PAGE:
In response to the Santa Barbara shootings Friday night, UC president Janet Napolitano, former head of DHS, stated that the killings were "almost the kind of event that's impossible to prevent and almost impossible to predict," that "[t]he right to bear arms is fundamental to the liberty interests of all Americans" and that "existing laws related to firearms and their possession are a sufficient framework by which to ensure the safety of all.”

“[I]mpossible to prevent and almost impossible to predict” when people knew that Rodger from his teen years was a victim of relentless bullying, knew that he was socially isolated and socially incompetent, and knew that he was publicly threatening suicide and murder?

Napolitano’s remarks remind me of Condi Rice’s comments after the 9/11 attacks when she said that no one anticipated that terrorists would take airplanes and slam them into the World Trade Center. Rice said this even though intelligence analysts were ringing alarm bells warning of airplane hijackings and the WTT as a prime target in the months preceding 9/11.

In Impeach the President: the Case Against Bush and Cheney, you can find this brief summary of what the US government knew about the impending 9/11 attacks on pp. 268-270:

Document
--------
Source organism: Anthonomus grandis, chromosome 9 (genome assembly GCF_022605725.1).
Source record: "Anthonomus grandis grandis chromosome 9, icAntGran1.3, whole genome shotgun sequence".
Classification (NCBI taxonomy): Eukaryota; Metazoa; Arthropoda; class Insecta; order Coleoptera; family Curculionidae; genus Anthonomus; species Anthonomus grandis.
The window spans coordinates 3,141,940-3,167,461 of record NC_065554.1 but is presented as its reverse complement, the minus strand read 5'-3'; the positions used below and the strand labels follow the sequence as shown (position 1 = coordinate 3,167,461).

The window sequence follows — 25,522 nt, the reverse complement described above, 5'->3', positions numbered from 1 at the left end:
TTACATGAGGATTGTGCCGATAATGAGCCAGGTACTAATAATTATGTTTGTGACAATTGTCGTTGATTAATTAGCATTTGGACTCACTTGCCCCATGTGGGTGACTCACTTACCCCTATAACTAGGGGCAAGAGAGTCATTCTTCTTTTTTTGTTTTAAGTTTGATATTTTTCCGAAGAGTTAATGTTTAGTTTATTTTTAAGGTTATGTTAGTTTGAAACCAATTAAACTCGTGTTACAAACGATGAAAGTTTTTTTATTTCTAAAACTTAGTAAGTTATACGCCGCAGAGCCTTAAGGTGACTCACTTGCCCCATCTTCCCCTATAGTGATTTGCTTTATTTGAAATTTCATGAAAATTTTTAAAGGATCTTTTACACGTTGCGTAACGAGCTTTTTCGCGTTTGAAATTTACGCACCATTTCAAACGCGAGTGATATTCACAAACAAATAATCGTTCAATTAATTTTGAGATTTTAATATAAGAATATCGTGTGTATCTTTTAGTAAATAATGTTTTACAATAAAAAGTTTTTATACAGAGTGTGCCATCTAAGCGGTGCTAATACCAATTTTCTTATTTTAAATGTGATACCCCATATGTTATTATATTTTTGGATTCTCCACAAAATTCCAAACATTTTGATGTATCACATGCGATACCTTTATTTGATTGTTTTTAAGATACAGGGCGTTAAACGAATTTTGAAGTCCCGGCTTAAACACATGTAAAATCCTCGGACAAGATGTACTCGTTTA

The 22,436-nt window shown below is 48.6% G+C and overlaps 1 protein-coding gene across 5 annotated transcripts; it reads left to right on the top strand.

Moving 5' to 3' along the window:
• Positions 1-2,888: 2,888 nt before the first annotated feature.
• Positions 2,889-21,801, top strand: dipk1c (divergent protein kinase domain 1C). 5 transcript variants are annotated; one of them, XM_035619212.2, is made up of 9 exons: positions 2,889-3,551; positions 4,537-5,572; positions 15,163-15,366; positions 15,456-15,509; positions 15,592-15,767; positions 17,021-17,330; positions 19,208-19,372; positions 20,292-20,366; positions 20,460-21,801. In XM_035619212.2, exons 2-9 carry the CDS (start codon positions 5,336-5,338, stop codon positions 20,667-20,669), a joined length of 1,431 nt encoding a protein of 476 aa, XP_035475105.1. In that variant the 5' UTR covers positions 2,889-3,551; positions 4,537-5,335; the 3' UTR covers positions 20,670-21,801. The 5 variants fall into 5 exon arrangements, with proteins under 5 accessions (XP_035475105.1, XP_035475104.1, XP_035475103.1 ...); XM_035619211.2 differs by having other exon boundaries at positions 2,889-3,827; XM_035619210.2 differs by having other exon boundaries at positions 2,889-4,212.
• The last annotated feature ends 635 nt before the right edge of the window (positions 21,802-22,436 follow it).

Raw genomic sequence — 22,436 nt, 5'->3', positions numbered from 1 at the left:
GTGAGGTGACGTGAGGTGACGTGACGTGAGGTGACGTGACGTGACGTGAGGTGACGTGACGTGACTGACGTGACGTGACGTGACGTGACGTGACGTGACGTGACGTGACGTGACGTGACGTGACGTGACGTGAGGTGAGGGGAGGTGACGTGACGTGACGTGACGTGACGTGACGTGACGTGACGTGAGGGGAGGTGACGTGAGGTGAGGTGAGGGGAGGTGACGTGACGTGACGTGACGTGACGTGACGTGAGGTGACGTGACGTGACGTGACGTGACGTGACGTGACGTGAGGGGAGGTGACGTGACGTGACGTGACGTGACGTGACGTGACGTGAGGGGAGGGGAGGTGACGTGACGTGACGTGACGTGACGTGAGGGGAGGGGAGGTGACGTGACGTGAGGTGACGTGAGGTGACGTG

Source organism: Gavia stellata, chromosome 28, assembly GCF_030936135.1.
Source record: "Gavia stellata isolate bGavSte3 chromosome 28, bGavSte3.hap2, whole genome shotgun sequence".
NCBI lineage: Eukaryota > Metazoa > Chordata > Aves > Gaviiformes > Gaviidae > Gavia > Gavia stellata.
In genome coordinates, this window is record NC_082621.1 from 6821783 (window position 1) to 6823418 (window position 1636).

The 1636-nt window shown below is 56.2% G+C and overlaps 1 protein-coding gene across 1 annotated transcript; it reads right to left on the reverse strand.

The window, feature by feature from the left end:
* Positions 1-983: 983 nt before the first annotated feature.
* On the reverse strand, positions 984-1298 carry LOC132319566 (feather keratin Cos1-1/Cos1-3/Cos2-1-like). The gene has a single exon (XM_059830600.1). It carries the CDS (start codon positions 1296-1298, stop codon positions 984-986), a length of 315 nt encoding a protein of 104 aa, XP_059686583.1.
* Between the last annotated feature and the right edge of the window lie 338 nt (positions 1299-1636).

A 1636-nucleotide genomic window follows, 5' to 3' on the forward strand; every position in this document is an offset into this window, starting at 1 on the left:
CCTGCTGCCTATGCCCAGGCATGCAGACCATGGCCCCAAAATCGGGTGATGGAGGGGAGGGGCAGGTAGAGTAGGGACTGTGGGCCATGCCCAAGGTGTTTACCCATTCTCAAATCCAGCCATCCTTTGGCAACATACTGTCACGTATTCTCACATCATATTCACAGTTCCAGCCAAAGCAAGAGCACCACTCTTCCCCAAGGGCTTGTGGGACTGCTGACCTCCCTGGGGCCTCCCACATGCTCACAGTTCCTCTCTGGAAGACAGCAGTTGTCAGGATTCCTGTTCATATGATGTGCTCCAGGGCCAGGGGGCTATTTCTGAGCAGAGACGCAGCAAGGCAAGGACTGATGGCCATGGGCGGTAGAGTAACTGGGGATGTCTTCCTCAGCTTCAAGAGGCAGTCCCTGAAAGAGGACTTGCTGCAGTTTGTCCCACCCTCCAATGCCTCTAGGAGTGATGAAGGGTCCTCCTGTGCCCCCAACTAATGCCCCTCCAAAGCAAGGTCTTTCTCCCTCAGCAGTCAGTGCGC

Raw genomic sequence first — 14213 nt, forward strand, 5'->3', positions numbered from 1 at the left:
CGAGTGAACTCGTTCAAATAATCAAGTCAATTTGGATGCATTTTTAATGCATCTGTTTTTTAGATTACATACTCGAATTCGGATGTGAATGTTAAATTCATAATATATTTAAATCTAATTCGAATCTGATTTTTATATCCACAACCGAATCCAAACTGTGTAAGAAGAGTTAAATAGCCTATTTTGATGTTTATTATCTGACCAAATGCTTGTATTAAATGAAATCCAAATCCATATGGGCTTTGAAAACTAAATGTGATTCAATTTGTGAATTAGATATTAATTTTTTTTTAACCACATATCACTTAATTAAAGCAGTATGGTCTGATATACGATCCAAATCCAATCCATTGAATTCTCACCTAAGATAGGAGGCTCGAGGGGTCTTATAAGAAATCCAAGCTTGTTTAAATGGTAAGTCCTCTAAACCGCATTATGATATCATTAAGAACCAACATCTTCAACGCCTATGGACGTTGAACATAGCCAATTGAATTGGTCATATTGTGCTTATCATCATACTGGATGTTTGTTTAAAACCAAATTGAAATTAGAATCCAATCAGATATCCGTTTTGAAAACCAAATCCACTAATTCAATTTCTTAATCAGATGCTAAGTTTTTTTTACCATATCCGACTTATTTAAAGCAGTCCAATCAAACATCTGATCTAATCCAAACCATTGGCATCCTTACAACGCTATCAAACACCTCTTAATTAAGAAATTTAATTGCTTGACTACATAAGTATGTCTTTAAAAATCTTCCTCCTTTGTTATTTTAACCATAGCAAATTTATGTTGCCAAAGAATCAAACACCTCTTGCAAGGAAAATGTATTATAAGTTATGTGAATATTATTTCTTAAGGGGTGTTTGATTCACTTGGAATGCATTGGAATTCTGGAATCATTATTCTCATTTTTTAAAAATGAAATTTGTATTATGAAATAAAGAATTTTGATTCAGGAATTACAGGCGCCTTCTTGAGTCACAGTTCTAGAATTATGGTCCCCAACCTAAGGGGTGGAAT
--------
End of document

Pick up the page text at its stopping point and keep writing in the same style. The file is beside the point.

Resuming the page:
Afghanistan, Argentina, Britain, Cayman Islands, Egypt, France, Germany, Israel, Italy, Jordan, Morocco, Russia, and from within the US intelligence community all warned the US of imminent terrorist attacks. Some of the 9/11 pre-warnings include:

1996–2001: Federal authorities knew that suspected terrorists with ties to bin Laden received flight training at schools in the US and abroad. An Oklahoma City FBI agent sent a memo warning that “large numbers of Middle Eastern males” were getting flight training and could have been planning terrorist attacks. [CBS, 5/30/02] One convicted terrorist confessed that his planned role in a terror attack was to crash a plane into CIA headquarters. [Washington Post, 9/23/01]

June of 2001: German intelligence warned the CIA, Britain’s intelligence agency, and Israel’s Mossad that Middle Eastern terrorists were planning to hijack commercial aircraft and use them as weapons to attack “American and Israeli symbols which stand out.” [Frankfurter Allgemeine Zeitung, 9/11/01; Washington Post, 9/14/01; Fox News, 5/17/02]

June 28, 2001: George Tenet wrote an intelligence summary to Condoleezza Rice stating, “It is highly likely that a significant al-Qaeda attack is in the near future, within several weeks.” [Washington Post, 2/17/02]

June-July 2001: President Bush, Vice President Cheney, and national security aides were given briefs with headlines such as “Bin Laden Threats Are Real” and “Bin Laden Planning High Profile Attacks.” The exact contents of these briefings remain classified, but according to the 9/11 Commission, they consistently predicted upcoming attacks that would occur “on a catastrophic level, indicating that they would cause the world to be in turmoil, consisting of possible multiple—but not necessarily simultaneous—attacks.” [9/11 Commission Report, 4/13/04 (B)]